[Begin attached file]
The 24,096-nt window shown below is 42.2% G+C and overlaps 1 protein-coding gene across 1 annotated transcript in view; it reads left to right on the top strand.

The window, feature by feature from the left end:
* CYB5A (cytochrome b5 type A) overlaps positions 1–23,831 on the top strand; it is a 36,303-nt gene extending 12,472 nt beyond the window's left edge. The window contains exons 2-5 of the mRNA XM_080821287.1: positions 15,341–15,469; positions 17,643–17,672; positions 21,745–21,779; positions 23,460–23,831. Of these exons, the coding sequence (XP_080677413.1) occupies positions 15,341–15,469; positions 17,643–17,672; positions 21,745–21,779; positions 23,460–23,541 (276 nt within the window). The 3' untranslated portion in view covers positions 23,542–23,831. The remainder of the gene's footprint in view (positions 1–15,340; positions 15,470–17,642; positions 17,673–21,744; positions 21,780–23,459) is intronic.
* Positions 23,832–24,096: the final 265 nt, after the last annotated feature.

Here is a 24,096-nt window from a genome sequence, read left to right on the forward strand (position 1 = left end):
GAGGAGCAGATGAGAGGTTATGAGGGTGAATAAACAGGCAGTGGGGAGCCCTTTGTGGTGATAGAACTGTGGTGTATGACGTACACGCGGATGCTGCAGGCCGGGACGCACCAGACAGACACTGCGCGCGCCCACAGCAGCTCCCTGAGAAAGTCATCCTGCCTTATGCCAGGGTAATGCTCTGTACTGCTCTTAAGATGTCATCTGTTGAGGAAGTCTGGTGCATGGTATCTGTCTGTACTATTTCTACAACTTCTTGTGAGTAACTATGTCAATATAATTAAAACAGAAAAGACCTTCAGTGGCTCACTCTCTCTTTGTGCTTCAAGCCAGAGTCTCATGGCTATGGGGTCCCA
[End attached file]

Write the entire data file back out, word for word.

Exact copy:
The 24,096-nt window shown below is 42.2% G+C and overlaps 1 protein-coding gene across 1 annotated transcript in view; it reads left to right on the top strand.

The window, feature by feature from the left end:
* CYB5A (cytochrome b5 type A) overlaps positions 1–23,831 on the top strand; it is a 36,303-nt gene extending 12,472 nt beyond the window's left edge. The window contains exons 2-5 of the mRNA XM_080821287.1: positions 15,341–15,469; positions 17,643–17,672; positions 21,745–21,779; positions 23,460–23,831. Of these exons, the coding sequence (XP_080677413.1) occupies positions 15,341–15,469; positions 17,643–17,672; positions 21,745–21,779; positions 23,460–23,541 (276 nt within the window). The 3' untranslated portion in view covers positions 23,542–23,831. The remainder of the gene's footprint in view (positions 1–15,340; positions 15,470–17,642; positions 17,673–21,744; positions 21,780–23,459) is intronic.
* Positions 23,832–24,096: the final 265 nt, after the last annotated feature.

Here is a 24,096-nt window from a genome sequence, read left to right on the forward strand (position 1 = left end):
GAGGAGCAGATGAGAGGTTATGAGGGTGAATAAACAGGCAGTGGGGAGCCCTTTGTGGTGATAGAACTGTGGTGTATGACGTACACGCGGATGCTGCAGGCCGGGACGCACCAGACAGACACTGCGCGCGCCCACAGCAGCTCCCTGAGAAAGTCATCCTGCCTTATGCCAGGGTAATGCTCTGTACTGCTCTTAAGATGTCATCTGTTGAGGAAGTCTGGTGCATGGTATCTGTCTGTACTATTTCTACAACTTCTTGTGAGTAACTATGTCAATATAATTAAAACAGAAAAGACCTTCAGTGGCTCACTCTCTCTTTGTGCTTCAAGCCAGAGTCTCATGGCTATGGGGTCCCA